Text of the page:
MRSA screening

MRSA screening

The testing of all members of a particular group of individuals for (benign) cutaneous or nasopharyngeal colonisation by meticillin-resistant Staphylococcus aureus, to identify those at increased risk of healthcare associated infections, especially MRSA-bacteraemia following an intervention. The current standard in the UK is that all patients in certain groups (see table) undergoing elective procedures should be screened for MRSA. 

Patients needing MRSA screening 
• Burns patients
• Cardiothoracic
• High dependency unit
• Intensive care
• Neonatal
• Neurosurgery
• Oncology
• Orthopaedics patients
References in periodicals archive ?
Some tests may also be carried out such as blood and MRSA screening.
2014 North American MRSA Screening Technology Innovation Leadership Award
The purpose of the MRSA screening program is to protect patients without previous colonization from acquiring an MRSA infection while in the hospital (HA-MRSA-I).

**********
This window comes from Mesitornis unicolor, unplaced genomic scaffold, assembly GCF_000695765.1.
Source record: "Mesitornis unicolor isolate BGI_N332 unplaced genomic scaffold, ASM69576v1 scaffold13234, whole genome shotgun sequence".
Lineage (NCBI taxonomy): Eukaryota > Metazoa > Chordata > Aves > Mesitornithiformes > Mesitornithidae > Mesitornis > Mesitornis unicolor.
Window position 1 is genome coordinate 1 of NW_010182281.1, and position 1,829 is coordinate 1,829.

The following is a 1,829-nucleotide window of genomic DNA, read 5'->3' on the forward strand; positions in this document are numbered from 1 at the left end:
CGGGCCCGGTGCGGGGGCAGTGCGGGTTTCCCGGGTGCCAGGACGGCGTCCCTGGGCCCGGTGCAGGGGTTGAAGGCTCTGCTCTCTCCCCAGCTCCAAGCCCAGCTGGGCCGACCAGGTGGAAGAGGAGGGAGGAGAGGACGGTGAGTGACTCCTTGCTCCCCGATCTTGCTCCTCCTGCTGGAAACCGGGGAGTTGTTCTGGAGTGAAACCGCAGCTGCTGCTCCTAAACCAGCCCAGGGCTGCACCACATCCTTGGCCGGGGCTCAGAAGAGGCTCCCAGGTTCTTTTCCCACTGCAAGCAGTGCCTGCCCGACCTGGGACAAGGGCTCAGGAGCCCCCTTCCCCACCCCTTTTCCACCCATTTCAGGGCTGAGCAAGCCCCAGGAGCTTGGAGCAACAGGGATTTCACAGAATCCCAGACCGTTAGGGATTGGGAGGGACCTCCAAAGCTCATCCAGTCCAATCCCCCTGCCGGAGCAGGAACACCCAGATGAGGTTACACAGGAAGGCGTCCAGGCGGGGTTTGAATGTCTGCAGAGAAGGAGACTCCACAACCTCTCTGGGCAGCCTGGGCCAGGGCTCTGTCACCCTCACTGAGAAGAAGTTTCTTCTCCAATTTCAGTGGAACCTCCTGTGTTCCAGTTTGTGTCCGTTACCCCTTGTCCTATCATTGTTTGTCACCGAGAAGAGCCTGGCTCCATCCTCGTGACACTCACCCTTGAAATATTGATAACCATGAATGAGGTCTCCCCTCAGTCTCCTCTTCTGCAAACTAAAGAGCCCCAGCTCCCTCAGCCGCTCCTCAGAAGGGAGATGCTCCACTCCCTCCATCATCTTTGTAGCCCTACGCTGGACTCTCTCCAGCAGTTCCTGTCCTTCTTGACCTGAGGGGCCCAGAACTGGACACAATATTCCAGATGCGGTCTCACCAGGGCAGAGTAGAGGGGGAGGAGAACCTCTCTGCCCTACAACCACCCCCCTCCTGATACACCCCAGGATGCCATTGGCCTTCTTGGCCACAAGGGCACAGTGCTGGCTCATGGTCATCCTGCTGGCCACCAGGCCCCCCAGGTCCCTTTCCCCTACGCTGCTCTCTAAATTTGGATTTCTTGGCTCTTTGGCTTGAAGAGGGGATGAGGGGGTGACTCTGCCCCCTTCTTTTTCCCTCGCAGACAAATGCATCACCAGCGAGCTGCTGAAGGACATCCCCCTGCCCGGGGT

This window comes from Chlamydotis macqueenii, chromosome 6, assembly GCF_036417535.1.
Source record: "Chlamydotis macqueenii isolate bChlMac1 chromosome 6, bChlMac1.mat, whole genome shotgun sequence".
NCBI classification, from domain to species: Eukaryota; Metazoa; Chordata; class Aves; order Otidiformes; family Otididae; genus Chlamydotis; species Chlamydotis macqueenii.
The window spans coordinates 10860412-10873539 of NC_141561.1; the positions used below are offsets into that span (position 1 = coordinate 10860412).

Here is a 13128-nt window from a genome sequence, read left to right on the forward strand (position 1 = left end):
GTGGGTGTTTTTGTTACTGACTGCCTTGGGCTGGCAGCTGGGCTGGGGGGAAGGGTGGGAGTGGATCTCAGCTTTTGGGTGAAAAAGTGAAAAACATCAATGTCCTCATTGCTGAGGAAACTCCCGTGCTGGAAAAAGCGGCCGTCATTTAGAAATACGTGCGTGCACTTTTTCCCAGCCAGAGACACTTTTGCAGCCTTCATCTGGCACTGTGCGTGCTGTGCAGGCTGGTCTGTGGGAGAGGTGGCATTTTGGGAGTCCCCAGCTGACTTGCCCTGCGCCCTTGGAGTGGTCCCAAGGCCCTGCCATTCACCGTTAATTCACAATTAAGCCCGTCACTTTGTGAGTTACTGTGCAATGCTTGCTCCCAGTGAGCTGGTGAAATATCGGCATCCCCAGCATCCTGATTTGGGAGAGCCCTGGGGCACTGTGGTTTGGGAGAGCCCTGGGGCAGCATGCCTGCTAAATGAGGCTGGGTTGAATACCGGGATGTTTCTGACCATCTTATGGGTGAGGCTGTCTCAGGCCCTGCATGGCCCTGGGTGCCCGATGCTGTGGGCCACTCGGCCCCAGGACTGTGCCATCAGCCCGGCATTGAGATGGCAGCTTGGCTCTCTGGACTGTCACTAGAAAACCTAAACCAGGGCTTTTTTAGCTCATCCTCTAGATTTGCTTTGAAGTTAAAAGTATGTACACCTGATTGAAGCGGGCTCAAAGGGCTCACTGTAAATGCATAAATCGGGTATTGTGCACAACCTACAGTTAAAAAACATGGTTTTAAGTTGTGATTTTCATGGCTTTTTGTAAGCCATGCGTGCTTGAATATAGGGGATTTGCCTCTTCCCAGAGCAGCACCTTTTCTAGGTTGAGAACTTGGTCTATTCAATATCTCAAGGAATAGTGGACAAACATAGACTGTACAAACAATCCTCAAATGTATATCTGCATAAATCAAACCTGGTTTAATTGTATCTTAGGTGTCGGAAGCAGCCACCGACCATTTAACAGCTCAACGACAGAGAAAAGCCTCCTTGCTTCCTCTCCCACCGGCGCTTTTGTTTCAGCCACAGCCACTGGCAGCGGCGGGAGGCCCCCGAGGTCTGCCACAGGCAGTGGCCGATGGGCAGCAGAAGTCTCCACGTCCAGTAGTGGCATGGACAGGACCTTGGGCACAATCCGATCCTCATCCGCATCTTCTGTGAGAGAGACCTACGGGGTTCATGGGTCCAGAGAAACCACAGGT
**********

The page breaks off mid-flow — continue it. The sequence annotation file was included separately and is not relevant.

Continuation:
Current guidelines in the Netherlands recommend MRSA screening for all patients with professional exposure to livestock, and many hospitals treat such patients in isolation while screening results are pending (i.
In addition, several states have passed or are considering legislation mandating the implementation of MRSA screening programs to reduce the risk to patients.
An MRSA screening program is now in place, and patients, visitors and staff are provided with antiseptic gel dispensers throughout the hospitals to keep their hands clean so that the risk of spreading the virus is reduced.
A spokesman for the George Eliot NHS Trust said: "The past year included several infection milestones, including us becoming one of the first in the country, along with other local hospitals, to introduce MRSA screening for emergency patients.
Several studies have been conducted in other surgical fields evaluating the efficacy of MRSA screening, treatment protocols, and costs.
Discuss the importance of institutions implementing a MRSA screening and surveillance program.
APIC and the Society for Healthcare Epidemiology of America in 2007 issued a joint statement opposing MRSA screening mandates, saying they are too costly and limit the flexibility of hospital infection-control efforts.